Reprinted from yesterday's late editions.

The Guarneri String Quartet provided an appropriate keynote propram to kick off the University of Maryland's distinguished University Community Concert Series at the Adult Education Center Auditorium Sunday night.

There was the lyrical clarity of Schubert's youthful E. Flat Major Quartet, the ripe opulence of the Brahms A Minor Quartet, Opus 51 No. 2. and, in between the episodic opaqueness of Lutoslawski's Quartet, written in 1964.

These were played with a restraint and a patina of tone that was the result, in part, of the alloying of the individual artistic personality into a corporate artistic personality and, in part, of the acoustics of a hall that seems to take the edge off tone.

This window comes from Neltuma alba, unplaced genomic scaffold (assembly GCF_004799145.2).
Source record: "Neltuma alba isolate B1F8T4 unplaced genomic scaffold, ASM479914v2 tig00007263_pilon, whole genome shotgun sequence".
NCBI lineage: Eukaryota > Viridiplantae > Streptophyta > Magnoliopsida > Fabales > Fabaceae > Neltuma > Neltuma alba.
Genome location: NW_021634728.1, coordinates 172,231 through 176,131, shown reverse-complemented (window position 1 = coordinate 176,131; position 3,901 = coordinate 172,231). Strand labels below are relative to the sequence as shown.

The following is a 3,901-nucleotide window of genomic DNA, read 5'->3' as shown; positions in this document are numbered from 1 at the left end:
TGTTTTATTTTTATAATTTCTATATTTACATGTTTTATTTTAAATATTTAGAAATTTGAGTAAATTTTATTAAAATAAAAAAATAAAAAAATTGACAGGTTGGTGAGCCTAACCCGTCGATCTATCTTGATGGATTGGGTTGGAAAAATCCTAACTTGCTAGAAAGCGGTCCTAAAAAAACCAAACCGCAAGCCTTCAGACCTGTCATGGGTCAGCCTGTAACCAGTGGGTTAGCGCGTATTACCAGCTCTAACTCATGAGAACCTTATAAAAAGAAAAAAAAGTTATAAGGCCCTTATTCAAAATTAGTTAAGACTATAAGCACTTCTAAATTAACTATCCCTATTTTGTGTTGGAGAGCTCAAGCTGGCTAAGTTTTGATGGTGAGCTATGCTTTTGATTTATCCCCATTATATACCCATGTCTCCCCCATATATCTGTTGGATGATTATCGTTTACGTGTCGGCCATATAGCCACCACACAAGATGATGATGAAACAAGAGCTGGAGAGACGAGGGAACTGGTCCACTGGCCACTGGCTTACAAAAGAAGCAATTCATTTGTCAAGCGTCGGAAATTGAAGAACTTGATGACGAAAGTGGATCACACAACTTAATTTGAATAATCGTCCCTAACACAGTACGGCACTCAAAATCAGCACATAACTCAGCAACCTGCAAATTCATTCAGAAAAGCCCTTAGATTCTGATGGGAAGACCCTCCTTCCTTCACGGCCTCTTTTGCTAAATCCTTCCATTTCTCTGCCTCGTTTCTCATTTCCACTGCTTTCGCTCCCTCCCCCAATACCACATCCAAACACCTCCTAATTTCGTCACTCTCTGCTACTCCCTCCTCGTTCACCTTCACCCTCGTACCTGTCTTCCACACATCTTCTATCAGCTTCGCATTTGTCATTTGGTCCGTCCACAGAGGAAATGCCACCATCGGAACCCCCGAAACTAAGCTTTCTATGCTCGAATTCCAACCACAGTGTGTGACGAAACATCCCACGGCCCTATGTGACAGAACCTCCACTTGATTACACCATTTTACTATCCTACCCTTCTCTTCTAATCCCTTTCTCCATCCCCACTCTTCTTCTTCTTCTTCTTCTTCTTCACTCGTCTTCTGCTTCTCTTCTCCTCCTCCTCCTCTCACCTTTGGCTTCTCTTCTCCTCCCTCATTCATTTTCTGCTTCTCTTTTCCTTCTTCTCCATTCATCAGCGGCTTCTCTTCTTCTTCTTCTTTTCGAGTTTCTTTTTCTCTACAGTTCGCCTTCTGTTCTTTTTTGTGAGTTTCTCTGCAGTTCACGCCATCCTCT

For the Schubert and the early movements of the Brahms, this was sheer bliss, but the Lutoslawski and the Brahms finale needed some of that bite that the hall had so unceremoniously swallowed.

Lutoslawski's Quartet is a curiously unsatisfying piece. Its myriad advanced techniques, structured with aleatoric but not entirely random effect, is evocative but seems to need some sort of program to give it meaning. It just seems incomplete as pure music.

There are six more concerts in this series, approximately one a month, and elegant offerings they are.